And yes, Reagan's criticism of détente was jarring, especially when he described the Soviets as "the evil empire".

But while conventional wisdom at the time thought Reagan was dangerous, even reckless, what was important was that Reagan was right.

As he repeatedly explained, the United States under "détente" pretended we could live with the Soviets "peacefully" while ignoring the loss of more than a dozen countries to Soviet subversion between 1970-80.

Many in the foreign policy establishment said they were against tyranny-but then roundly condemned President Reagan when he pledged to go after communism, even going so far as to urge all Americans to get over our "inordinate fear of communism"!.

Truth telling can sound harsh. As when Reagan described the Soviets as an "Evil empire". Or when he challenged Soviet General Secretary Gorbachev to "tear down this wall".

Similarly, how can we say we oppose Iran terrorism but then write the Mullahs a check for $150 billion? 

Or explain that China is breaking international law in the South China Sea, while simultaneously describing China's power as "a peaceful rise"?

Or condemn the Russian invasion of Moldova, Georgia and Ukraine, but defining "reset" with Russia as a brilliant strategy?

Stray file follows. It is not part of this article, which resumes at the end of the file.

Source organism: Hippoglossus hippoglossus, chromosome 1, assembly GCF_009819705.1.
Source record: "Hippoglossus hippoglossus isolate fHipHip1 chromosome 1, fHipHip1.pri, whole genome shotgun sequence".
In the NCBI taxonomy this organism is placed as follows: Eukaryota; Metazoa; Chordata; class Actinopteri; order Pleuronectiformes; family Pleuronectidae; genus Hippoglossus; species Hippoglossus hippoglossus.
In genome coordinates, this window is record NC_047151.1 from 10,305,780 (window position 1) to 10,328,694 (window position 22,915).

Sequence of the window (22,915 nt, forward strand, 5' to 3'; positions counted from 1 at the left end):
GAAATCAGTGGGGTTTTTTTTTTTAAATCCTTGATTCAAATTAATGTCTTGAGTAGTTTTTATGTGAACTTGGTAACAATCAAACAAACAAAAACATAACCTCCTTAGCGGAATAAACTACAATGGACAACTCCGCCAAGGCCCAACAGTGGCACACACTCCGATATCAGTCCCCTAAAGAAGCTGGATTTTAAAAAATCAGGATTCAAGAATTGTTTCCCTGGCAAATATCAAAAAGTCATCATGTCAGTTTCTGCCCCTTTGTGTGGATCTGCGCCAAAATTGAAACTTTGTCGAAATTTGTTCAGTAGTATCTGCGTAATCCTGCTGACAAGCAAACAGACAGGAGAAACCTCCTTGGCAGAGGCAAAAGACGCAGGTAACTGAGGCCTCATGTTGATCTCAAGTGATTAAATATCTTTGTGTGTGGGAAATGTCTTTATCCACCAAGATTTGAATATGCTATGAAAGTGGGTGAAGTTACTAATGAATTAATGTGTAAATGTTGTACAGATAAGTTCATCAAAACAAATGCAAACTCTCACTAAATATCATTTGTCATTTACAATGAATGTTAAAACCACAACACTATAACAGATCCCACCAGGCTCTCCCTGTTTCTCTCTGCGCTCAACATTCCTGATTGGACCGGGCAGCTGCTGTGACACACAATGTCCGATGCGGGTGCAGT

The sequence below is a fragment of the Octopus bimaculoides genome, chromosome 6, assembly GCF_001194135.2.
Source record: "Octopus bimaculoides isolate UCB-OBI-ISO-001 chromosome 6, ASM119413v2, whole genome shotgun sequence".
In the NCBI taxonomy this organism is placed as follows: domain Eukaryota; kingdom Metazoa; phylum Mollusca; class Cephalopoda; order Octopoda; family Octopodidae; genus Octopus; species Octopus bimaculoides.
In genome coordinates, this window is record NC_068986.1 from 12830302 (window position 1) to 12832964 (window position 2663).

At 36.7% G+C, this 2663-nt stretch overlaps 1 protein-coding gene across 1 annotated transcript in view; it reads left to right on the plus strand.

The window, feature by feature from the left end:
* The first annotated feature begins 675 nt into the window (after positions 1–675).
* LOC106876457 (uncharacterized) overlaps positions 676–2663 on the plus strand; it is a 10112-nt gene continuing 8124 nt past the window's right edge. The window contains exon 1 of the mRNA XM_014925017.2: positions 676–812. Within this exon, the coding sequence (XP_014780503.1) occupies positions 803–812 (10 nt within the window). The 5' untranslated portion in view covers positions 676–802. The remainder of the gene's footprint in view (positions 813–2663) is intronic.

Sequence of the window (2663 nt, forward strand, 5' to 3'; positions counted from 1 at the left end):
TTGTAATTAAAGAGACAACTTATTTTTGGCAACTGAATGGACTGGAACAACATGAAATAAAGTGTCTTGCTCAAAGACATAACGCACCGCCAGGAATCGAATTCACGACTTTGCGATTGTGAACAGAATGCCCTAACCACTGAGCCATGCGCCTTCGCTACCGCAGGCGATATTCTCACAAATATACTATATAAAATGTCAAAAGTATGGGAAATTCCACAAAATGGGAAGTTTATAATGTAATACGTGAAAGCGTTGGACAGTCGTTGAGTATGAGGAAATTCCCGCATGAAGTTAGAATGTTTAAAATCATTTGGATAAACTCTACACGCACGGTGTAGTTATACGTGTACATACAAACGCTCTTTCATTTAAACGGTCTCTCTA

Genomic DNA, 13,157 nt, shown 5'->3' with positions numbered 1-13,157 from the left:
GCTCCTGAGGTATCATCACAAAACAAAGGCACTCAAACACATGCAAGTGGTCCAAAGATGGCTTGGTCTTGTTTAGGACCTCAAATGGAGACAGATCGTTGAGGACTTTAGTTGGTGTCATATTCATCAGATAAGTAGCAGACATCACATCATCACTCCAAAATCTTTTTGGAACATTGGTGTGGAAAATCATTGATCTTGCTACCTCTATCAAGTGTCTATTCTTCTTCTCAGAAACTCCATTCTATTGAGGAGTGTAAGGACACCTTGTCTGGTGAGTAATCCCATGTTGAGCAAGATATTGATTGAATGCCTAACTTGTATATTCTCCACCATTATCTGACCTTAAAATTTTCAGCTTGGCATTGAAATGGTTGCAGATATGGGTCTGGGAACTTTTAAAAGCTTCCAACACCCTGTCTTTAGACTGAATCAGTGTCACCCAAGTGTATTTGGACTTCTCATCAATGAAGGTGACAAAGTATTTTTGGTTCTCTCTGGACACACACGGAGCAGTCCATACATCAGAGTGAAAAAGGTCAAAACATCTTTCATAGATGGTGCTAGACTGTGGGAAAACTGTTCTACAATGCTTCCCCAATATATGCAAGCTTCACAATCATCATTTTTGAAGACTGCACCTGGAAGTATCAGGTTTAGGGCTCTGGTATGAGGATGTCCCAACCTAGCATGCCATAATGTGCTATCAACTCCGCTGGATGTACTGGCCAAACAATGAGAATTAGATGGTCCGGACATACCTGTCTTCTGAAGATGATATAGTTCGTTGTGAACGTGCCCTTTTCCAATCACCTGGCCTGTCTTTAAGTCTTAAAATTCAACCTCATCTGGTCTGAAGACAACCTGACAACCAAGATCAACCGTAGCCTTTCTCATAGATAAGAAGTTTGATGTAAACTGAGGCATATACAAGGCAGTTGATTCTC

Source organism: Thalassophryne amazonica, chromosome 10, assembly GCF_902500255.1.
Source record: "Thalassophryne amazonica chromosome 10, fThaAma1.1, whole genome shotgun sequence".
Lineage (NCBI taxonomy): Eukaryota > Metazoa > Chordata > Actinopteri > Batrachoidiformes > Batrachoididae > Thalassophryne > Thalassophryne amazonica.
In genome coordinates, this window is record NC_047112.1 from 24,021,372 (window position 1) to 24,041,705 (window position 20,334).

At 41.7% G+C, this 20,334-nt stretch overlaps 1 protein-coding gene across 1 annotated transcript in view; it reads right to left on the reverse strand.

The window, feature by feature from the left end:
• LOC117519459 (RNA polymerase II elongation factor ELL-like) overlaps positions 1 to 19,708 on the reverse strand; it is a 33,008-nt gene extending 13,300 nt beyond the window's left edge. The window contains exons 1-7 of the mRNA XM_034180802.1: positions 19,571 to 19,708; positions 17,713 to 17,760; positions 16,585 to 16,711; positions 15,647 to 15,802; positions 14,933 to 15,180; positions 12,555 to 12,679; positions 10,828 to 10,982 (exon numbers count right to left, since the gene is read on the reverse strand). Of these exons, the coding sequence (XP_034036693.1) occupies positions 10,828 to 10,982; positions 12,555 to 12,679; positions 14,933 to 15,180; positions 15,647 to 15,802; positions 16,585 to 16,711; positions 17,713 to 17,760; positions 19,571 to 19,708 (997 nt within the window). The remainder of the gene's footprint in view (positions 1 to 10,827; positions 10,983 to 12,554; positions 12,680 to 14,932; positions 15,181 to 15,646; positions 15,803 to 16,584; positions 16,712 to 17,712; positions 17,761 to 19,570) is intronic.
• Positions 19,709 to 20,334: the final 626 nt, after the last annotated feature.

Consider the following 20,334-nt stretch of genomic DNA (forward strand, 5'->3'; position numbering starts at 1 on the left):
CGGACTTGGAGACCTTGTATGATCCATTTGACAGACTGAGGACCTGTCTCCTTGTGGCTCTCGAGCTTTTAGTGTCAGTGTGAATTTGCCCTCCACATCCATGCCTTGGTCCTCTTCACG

Or acknowledge North Korea cheated on every one of the nuclear agreements they have signed but then incongruously push hard for another round of diplomacy leading to an endless rope a dope of dialogue?

Or say we support a strong defense, but order cut $1.2 trillion out of the defense budget?

Or support missile defenses in principle but then knuckle under to Russian and Chinese opposition to missile defense in Eastern Europe and Korea, respectively?

Tough policy requires honest and tough rhetoric.

Describing regimes as they are instead of how we hope them to be is simply realistic and facing the world with our eyes open.

Such a strategy successfully brought the Soviet empire to an end.  

Apparently the foreign policy establishment still doesn't understand this lesson.  

For example, one of Reagan severest critics, Walter Pincus,

a long time Washington Post reporter, wrote in 1983 that Reagan's push for zero INF missiles in Europe was bound to fail.

And in 2017, just this past month, Pincus writes in Cipher Brief that the United States can resolve the North Korean nuclear crisis without any military threats. Diplomacy works with North Korea, Pincus explains, just as it did with the USS Pueblo. "Restraint and diplomacy ended the crisis" he says.

The truth? In January 1968, the North Koreans illegally attacked and seized our Navy ship the USS Pueblo, and kidnapped, beat and tortured the crew. They were released 11 months later after signing false confessions.

As for Reagan's vision of a Europe and Asia free of Soviet INF missiles? On December 8, 1987, in Washington, D.C., Reagan signed a treaty getting rid of all Soviet INF missiles in Europe and Asia, just as he called for in his speech of November 18, 1981, a speech which Pincus had described at the time as "nuclear nonsense".

Peter R. Huessy is President of Geostrategic Analysis and a guest lecturer at the U.S. Naval Academy. He was formerly Senior Fellow in National Security at the American Foreign Policy Council.